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Kama Sutra Revisited, The

Franklin  Feldman

Etchings, aquatints, letterpress, handmade red linen clamshell box with gold stamping.
12 1/8 x 16 3/8 x 1 13/16 in
edition of 15
text by Vatsyayana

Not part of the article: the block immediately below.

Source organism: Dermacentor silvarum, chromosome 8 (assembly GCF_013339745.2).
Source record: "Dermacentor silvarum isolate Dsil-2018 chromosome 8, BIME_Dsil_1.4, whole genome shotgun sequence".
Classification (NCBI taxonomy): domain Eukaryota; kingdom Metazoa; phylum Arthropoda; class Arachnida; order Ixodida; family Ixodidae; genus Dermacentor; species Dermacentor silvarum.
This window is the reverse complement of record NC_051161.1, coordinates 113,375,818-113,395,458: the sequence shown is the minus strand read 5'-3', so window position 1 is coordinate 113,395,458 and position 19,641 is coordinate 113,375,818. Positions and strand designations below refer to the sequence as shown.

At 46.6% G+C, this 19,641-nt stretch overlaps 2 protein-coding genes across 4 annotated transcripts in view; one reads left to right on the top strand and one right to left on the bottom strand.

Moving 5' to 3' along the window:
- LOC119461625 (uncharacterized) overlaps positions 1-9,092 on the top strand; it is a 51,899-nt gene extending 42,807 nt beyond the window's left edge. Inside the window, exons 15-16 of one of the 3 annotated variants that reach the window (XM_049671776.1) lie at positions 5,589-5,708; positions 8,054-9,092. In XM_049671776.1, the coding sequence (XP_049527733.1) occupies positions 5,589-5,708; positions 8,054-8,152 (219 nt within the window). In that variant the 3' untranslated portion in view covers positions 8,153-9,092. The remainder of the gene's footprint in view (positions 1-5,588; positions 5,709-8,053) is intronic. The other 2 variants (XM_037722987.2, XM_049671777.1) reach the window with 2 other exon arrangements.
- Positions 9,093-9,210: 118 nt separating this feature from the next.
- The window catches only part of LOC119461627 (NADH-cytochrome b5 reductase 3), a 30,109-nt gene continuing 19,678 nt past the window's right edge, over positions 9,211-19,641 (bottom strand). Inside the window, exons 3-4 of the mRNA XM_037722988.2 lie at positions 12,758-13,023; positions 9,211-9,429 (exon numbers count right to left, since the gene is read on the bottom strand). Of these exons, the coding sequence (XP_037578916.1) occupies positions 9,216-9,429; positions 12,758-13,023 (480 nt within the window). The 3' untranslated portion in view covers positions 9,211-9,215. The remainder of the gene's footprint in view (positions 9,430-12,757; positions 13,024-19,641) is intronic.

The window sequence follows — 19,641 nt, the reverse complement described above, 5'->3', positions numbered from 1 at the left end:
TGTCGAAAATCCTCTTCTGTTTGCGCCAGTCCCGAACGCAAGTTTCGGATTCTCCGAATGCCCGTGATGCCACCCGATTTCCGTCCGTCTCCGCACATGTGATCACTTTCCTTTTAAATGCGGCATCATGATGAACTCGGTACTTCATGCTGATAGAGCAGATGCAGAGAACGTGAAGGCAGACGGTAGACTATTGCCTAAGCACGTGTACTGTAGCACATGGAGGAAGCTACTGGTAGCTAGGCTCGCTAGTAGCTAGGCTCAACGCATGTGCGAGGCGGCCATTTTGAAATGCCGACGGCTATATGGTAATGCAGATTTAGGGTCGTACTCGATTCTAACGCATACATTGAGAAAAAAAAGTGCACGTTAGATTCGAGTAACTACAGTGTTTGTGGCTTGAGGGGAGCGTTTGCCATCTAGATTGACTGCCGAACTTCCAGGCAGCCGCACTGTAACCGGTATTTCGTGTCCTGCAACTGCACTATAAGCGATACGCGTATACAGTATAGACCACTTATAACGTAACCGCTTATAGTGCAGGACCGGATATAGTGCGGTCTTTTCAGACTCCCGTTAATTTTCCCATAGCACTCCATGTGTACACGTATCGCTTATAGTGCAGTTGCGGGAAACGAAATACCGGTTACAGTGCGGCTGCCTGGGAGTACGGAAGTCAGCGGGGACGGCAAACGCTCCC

There are few books that have survived for more than 1500 years. The Old and New Testaments certainly have met that test and the writings of Shakespeare will undoubtedly also. The Kama Sutra of Vatsyayana has already made the list. Written in Sanskrit somewhere between the first and fourth centuries, it is remarkable in a number of ways -- a combination of simple wisdom, a how-to manual, and frank treatment of the relationship between man and woman, with a particular emphasis on sex. Indeed, it has been described as the most famous work on sex ever written. My interest in the book was not purely a literary one, and not simply as a pupil, although there was much to learn. My interest in the visual and the erotic was stimulated. The ideas expressed in the book suggested graphic annotation, and very little pleased me more than to create images which might be both elegant and erotic. These soft-ground etching plates reflect my compatibility and attraction to the erotic. The etchings are not, however, illustrations of the text. Rather, they were stimulated and inspired by their words and thought. Erotic concepts need not be literal.

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